"The harvest and consumption of wildlife has been an integral part of the human story throughout the entirety of our existence."
~ Shane Mahoney ~
As the trend for eating healthy is rising, so is the wish for a food source that has been produced locally and as close to nature as possible without damaging the environment. This wish is for the meat we consume to come from animals that live naturally and if possible to have a connection to those animals.
A wild animal living in its natural habitat, eating its natural food source and living a natural life until its quick and humane death, is seen to be the most morally acceptable way of consuming meat. The meat that is provided is healthy, nutritious and often richer in protein than meat raised through the 'mass production' of domesticated animals, this 'production' is the most environmentally friendly way that can be.
Besides these benefits, the meat that is harvested from wildlife also has social, traditional, recreational and economical values. Canadian and non-Canadian hunters yearly create an economically significant financial contribution, creating job opportunities, and through their contributions to the Conservation Trust Fund help support conservation projects. On top of this they create a deeper connection by sharing the meat. In numbers this means that there are approximately 40 million hunters in North America, each usually shares with about 4 other people, providing food for 160 million people; and through their sharing connect the same amount of people with wild animals and the natural world.
While there is a need for hunting, there is a need to protect the hunted species, such as California Bighorn sheep, Canadian moose and black bear, and its habitat, protecting not only the game animal, but all the other species sharing the same habitat, from anthropogenic impact. It is the connection between the food source, the respect for the animal that the hunter will gain over time, as they follow the animals' tracks through its natural habitat; and the wish, that will hopefully sprout from their endeavours, to protect that very species and its habitat resulting in an active interest in and support of conservation matters; that gives the wild harvested meat its greatest value.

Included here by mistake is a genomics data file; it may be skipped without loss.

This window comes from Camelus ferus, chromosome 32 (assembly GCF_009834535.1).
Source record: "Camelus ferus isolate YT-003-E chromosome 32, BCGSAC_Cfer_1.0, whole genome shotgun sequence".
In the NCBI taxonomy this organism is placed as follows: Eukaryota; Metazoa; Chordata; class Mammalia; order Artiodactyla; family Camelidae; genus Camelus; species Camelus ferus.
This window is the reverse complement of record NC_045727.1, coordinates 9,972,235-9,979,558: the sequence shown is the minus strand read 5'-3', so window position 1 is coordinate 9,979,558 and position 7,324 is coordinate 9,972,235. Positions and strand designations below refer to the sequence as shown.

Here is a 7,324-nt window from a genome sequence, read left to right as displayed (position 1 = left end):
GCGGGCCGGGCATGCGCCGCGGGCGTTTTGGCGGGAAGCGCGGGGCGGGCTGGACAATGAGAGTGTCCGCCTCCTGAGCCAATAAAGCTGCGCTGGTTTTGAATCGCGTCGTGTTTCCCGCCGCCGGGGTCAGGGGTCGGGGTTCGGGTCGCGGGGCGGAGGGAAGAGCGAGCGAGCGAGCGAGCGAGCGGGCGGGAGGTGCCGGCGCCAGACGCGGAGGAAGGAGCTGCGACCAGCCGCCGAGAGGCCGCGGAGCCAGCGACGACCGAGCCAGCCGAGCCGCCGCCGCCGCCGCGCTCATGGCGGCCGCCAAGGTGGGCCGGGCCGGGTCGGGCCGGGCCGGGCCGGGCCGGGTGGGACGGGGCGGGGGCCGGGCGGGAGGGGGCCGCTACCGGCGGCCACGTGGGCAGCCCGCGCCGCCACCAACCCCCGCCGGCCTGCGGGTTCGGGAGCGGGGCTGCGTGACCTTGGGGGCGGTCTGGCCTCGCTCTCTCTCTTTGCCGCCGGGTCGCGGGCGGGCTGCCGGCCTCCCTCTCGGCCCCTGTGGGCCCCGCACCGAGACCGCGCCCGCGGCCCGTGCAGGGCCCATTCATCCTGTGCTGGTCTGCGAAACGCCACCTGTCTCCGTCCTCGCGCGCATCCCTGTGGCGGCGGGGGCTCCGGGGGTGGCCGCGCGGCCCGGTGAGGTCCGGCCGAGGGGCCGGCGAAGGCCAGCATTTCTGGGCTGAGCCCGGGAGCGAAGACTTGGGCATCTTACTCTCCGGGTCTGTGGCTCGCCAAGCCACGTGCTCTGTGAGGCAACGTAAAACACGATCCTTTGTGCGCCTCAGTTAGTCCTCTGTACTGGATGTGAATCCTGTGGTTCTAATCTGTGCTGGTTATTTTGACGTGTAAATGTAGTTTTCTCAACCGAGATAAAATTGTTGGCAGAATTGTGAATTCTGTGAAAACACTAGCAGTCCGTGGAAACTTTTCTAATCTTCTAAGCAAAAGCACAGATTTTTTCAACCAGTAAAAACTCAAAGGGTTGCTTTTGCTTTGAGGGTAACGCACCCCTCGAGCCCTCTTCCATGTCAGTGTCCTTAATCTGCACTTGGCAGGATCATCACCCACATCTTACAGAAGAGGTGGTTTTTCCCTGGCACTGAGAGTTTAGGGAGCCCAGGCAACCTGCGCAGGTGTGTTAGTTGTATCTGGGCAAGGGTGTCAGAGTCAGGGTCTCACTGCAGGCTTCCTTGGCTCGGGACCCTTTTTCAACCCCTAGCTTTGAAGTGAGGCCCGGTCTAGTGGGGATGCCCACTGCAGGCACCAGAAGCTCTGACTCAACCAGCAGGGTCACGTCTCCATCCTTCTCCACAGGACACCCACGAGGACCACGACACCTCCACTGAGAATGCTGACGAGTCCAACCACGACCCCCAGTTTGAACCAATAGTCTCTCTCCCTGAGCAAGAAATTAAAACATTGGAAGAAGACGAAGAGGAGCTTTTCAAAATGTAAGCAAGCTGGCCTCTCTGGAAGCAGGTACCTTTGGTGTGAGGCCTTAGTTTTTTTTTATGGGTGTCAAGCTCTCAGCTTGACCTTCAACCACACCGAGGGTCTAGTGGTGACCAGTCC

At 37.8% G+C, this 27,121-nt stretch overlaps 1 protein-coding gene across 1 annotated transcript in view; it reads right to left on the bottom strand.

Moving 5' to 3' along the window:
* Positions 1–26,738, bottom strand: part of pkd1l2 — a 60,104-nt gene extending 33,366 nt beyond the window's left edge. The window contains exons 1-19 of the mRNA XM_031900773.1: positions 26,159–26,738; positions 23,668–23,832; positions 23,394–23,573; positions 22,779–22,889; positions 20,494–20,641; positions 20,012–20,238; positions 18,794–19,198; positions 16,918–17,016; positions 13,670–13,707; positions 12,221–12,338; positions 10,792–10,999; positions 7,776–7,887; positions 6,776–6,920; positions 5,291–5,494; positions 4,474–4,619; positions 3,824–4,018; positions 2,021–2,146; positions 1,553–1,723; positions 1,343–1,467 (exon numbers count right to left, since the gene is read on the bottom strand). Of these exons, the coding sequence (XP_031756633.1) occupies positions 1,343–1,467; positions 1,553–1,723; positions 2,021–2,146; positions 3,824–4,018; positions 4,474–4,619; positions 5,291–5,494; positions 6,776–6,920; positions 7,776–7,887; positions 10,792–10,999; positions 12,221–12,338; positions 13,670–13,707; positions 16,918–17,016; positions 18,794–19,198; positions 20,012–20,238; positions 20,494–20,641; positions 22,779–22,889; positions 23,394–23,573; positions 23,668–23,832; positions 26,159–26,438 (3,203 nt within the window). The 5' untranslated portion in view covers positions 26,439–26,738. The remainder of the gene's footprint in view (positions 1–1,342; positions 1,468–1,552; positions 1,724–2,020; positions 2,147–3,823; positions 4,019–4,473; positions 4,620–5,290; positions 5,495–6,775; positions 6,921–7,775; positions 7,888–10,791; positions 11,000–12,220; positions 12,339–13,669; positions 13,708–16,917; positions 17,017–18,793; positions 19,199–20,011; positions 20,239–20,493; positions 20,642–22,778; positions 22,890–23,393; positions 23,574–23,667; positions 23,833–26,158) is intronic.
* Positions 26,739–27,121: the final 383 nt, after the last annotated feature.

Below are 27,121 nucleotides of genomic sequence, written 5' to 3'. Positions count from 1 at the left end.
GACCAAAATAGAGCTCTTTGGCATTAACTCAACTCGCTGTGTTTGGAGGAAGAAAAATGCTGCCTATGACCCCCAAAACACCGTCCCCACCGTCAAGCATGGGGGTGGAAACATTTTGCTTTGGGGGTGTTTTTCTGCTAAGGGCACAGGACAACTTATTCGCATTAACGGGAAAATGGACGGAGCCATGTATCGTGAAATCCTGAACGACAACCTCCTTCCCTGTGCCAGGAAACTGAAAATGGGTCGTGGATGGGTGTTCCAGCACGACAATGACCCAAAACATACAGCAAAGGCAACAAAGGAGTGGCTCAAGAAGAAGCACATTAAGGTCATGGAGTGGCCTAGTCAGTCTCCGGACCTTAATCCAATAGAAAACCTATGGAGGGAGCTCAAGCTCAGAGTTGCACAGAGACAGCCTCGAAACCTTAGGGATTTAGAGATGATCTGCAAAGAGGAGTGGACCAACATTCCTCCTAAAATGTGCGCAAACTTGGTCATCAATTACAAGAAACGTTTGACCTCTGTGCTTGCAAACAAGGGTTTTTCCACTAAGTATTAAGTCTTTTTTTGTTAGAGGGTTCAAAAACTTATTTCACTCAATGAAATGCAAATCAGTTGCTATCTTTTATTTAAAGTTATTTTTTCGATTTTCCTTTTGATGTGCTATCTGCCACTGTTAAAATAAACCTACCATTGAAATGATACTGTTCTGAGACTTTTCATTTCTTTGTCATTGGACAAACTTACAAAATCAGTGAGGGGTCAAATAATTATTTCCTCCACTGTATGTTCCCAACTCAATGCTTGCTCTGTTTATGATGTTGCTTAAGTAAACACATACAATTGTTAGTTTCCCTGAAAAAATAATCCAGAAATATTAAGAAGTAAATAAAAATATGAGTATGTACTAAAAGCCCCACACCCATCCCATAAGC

Wild Game Meat Recipe
Small Roast – for sampling or as side dish
- Remove all fat, hair and bones from the meat to prevent the roast from smelling strongly.
- Marinate for a minimum of 2 hours in a marinade of your liking.
For example, in a mix of 1/4 cup Soya Sauce, 1/4cup Worcestershire sauce, garlic, pepper and 1cup of water.
- Preheat oven to 250 degrees.
- Put 2-3 tbsp of cooking oil, 2tbsp of garlic, 2tsp pepper, 2tsp salt and lemon juice (just a little bit) in a cast iron frying pan and heat the oil.
- Place the cut of meat in the pan and flash fry each side for 2minutes. By turning the meat onto all it's sides the flavor gets locked in and it will cook better.
- Use bread tins lined in tin foil (for small game meat roasts) or a roaster (big game meat roasts).
- 1/2 cup Water (if tenderloin), or a minimum of 1 inch water in pan
- 4 -5 tbsp Soya Sauce
- 2 tbsp Chopped Garlic
- Dash of Worcestershire Sauce
- 1/2 tbsp Pepper
- Cover with tinfoil and cook for 4 1/2 hours at 250 degrees. If the roast is large it might take 5 1/2 hours. Check the roast every hour or so, and add more water if needed.
- Before taking it out of the oven check that the temperature of the meat reaches a minimum of 158 degrees inside of the roast, this makes sure it is cooked properly.
We recommend to cook the meat for longer at a lower temperature, rather than cooking it at higher temperatures, which would need less time but has more potential make the meat very tough.